Aisling McIntyre, specialist nurse in organ donation (SNOD)

What motivates you to wake up and go to work?Aisling

I’m constantly in awe of our donor families. I have so much admiration for their strength and generosity; their willingness to help save the lives of other people at the most tragic time in their lives is truly amazing. Many donor families have fed back that donation provides comfort in an otherwise devastating situation. Each family is given the option to receive recipient outcome letters through donation services, which also provides comfort during the grieving process. 

How long have you worked at Royal Brompton and Harefield hospitals?

I have now been a specialist nurse for organ donation (SNOD) for three and a half years.

Can you describe what you do day-to-day?

I work in the wider London Organ Donation Services team within NHS Blood and Transplant, where I am assigned as one of the SNODs for Royal Brompton and Harefield hospitals.

When the medical team determines that a patient is not going to survive their critical illness, they will make a referral to the organ donation team. My role is to attend the intensive care unit (or emergency department) and assess if a patient is a potential organ donor.

For patients who meet the criteria to become an organ donor, I would check the organ donor register to determine if the patient has registered a donation decision. I would attend end-of-life discussions with the patient’s family and offer donation as an option, extensively supporting them to make informed decisions that are right for them and their loved one.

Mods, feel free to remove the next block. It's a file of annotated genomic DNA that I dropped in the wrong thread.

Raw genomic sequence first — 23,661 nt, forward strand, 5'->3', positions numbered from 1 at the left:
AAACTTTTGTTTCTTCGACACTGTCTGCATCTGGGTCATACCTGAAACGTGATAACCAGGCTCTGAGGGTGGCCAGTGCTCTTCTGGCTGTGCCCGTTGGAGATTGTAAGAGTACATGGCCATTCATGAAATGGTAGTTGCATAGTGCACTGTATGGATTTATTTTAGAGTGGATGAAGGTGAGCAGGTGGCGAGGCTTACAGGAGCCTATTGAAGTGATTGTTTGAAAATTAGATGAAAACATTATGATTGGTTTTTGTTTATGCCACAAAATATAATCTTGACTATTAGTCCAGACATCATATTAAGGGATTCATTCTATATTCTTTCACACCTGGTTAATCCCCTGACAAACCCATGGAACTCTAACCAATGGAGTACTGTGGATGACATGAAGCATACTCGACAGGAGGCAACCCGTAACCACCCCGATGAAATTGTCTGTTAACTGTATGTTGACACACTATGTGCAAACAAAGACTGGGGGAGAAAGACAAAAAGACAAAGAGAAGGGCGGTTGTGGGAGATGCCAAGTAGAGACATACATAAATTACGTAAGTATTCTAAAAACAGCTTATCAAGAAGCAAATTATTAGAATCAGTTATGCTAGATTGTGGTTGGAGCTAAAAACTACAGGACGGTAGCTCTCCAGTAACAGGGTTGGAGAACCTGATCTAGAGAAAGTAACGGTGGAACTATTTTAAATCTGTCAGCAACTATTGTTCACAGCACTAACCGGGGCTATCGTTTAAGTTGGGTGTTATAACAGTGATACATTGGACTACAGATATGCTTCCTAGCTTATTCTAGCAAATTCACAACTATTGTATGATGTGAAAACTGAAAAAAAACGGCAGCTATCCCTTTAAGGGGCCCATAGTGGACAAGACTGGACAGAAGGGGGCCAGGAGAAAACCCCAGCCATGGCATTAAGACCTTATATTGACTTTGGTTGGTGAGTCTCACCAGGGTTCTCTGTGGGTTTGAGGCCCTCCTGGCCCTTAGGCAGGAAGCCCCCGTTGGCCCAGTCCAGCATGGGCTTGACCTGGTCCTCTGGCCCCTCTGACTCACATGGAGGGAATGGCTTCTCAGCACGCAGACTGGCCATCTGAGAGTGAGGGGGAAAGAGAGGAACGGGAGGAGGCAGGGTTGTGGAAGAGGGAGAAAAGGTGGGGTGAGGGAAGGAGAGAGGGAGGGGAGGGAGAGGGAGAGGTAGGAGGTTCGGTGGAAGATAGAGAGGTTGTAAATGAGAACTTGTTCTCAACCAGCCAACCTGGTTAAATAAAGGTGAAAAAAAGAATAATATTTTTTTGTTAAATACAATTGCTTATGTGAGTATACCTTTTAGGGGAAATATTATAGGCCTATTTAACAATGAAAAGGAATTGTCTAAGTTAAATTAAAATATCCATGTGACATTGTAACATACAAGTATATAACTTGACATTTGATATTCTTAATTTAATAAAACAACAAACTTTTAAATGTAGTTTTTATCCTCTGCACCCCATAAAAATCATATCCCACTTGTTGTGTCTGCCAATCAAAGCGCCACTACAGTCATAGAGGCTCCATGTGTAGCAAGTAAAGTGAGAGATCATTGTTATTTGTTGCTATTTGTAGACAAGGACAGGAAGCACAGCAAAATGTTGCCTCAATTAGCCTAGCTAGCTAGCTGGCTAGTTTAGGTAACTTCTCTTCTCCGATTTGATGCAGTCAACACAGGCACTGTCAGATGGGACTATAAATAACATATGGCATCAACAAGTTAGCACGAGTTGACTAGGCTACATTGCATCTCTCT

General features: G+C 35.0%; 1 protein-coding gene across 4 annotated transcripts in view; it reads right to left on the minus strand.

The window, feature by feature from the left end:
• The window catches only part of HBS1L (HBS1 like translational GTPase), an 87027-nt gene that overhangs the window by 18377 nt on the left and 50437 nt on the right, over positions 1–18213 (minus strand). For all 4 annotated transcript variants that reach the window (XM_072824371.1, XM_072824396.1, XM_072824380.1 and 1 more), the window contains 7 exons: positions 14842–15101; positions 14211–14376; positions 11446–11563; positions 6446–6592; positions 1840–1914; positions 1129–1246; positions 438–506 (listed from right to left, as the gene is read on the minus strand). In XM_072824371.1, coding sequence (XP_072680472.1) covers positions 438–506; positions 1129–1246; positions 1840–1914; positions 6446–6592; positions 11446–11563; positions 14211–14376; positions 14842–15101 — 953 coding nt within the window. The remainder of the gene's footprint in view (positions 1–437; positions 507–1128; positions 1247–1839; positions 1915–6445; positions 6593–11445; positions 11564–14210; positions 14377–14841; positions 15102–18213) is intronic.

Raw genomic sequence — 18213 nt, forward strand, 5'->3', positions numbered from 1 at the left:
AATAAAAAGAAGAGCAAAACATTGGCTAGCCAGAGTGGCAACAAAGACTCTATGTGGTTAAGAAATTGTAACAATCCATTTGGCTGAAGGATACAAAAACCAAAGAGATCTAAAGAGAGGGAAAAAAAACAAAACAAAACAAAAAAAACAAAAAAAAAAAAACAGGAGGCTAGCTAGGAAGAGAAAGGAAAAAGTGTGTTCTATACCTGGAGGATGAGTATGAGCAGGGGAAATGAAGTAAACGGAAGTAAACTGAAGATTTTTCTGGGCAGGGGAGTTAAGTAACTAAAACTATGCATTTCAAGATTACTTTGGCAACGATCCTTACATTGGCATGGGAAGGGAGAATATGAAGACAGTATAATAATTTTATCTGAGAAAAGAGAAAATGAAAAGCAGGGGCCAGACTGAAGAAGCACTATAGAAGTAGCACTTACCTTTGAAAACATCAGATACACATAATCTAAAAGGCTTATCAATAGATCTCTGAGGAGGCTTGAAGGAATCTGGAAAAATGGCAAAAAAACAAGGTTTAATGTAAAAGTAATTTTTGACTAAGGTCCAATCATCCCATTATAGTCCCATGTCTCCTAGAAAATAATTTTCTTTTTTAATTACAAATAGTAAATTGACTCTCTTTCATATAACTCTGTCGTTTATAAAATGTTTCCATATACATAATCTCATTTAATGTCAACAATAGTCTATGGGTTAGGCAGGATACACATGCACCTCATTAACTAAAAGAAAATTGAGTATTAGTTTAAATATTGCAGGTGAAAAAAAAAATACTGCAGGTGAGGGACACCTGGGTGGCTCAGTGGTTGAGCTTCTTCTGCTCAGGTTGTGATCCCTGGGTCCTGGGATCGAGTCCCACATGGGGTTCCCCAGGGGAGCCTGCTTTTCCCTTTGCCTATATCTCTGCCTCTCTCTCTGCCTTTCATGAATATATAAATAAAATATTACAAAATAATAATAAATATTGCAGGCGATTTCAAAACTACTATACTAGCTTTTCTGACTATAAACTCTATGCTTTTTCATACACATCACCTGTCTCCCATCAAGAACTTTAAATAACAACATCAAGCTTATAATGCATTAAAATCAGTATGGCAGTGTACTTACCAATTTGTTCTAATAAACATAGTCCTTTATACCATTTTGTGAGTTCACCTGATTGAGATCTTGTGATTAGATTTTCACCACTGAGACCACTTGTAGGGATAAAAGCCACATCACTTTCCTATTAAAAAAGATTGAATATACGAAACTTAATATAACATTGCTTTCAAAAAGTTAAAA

If the patient’s family give consent for organ donation, I would facilitate the completion of all the relevant paperwork and assessments to be able to register the patient on the national transplant system which covers all of the UK. If a recipient match is found, I would arrange for specialist retrieval surgeons to attend the hospital and carry out the retrieval operation. The organs would be transported by specialist ambulances so that the recipients can receive their transplant within the necessary time frame.

As part of leading organ donation within the hospitals, my team also provide teaching to nursing and medical colleagues. We complete a monthly audit to ensure no potential donation opportunities are missed. We facilitate hospital development for organ and tissue donation and are involved in quality improvement projects and policy development.

Which part of your job is most challenging?

The role can be highly emotive and challenging, but I am lucky to work with an amazing team. We are given the opportunity to have formal debriefs where we can discuss particular cases that have been emotional or challenging.

What is the most heartfelt thing a patient’s relative has ever said to you?

One of my donor family members once said that nothing will ever replace the loss of her son, but knowing he was able to help save the lives of others brought an incredible sense of pride and comfort.

Why did you decide to work in healthcare?

A number of my family members work in healthcare, and they inspired me from a young age to become a nurse. Before becoming a SNOD, I worked in emergency and intensive care in Dublin, Sydney, Bristol and London. I worked in several major trauma units and hospitals that also performed transplants. I was regularly exposed to the world of organ donation and transplantation which inspired me to pursue my current role.

What did you want to be when you were younger?

A member of the Spice Girls…